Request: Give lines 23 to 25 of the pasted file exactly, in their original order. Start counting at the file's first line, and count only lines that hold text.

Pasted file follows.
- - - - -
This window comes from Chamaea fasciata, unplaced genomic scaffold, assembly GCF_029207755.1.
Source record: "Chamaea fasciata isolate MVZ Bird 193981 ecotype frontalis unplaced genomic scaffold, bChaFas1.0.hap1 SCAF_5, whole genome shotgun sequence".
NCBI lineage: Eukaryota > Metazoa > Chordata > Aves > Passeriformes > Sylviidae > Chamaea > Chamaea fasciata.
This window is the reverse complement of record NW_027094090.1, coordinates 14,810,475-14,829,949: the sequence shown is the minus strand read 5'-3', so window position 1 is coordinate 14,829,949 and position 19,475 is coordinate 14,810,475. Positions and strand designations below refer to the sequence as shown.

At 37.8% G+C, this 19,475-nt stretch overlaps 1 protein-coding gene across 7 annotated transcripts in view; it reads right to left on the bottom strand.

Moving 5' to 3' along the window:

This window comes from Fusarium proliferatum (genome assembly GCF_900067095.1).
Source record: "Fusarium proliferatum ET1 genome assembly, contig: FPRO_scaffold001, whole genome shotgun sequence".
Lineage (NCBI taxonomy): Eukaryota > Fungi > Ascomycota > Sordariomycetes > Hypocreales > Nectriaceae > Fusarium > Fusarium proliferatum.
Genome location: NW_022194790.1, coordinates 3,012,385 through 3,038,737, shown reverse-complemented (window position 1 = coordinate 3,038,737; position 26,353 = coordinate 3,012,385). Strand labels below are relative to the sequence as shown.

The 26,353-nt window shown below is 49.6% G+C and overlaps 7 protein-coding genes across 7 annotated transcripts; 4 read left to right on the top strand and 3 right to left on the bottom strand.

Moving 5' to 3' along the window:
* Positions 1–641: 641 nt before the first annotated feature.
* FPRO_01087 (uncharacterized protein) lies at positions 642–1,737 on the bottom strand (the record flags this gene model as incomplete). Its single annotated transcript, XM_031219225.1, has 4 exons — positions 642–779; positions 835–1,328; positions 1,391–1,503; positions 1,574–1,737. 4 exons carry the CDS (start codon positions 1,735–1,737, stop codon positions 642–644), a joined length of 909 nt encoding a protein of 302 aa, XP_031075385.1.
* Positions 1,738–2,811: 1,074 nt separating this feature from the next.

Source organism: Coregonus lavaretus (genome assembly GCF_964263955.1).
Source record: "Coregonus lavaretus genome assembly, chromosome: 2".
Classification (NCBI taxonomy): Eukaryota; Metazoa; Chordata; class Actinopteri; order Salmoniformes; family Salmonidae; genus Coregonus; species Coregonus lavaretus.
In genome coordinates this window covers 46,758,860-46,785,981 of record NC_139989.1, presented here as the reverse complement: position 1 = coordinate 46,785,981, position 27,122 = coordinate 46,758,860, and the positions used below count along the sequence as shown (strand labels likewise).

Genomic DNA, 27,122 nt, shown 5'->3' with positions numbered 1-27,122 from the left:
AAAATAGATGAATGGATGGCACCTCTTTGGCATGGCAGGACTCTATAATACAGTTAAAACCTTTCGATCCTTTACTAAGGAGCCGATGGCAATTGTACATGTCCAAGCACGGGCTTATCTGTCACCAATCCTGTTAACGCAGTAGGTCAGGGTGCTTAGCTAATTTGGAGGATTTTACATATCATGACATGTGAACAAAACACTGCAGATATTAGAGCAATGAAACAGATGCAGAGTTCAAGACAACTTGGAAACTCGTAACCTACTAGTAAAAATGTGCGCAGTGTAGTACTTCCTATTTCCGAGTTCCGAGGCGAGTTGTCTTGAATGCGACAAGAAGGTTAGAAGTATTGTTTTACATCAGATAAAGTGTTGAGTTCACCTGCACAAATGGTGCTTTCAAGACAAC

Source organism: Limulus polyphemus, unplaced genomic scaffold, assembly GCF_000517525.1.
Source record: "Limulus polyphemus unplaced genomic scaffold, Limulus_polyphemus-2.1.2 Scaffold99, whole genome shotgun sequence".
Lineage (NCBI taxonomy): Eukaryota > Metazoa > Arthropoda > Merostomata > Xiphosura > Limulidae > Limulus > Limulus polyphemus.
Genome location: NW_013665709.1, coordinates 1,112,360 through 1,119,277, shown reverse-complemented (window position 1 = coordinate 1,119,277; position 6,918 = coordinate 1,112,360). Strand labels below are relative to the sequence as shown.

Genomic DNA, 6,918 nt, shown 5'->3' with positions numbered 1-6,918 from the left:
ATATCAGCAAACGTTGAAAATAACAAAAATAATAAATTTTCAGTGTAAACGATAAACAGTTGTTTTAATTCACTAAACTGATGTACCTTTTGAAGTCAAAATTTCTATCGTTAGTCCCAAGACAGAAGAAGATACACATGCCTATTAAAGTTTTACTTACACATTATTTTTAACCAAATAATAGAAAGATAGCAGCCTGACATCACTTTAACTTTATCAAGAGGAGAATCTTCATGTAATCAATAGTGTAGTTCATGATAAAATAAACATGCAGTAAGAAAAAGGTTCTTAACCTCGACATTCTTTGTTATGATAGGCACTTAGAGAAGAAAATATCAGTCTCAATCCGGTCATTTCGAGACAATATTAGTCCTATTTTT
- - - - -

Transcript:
Source record: "Limulus polyphemus unplaced genomic scaffold, Limulus_polyphemus-2.1.2 Scaffold99, whole genome shotgun sequence".
Lineage (NCBI taxonomy): Eukaryota > Metazoa > Arthropoda > Merostomata > Xiphosura > Limulidae > Limulus > Limulus polyphemus.
Genome location: NW_013665709.1, coordinates 1,112,360 through 1,119,277, shown reverse-complemented (window position 1 = coordinate 1,119,277; position 6,918 = coordinate 1,112,360). Strand labels below are relative to the sequence as shown.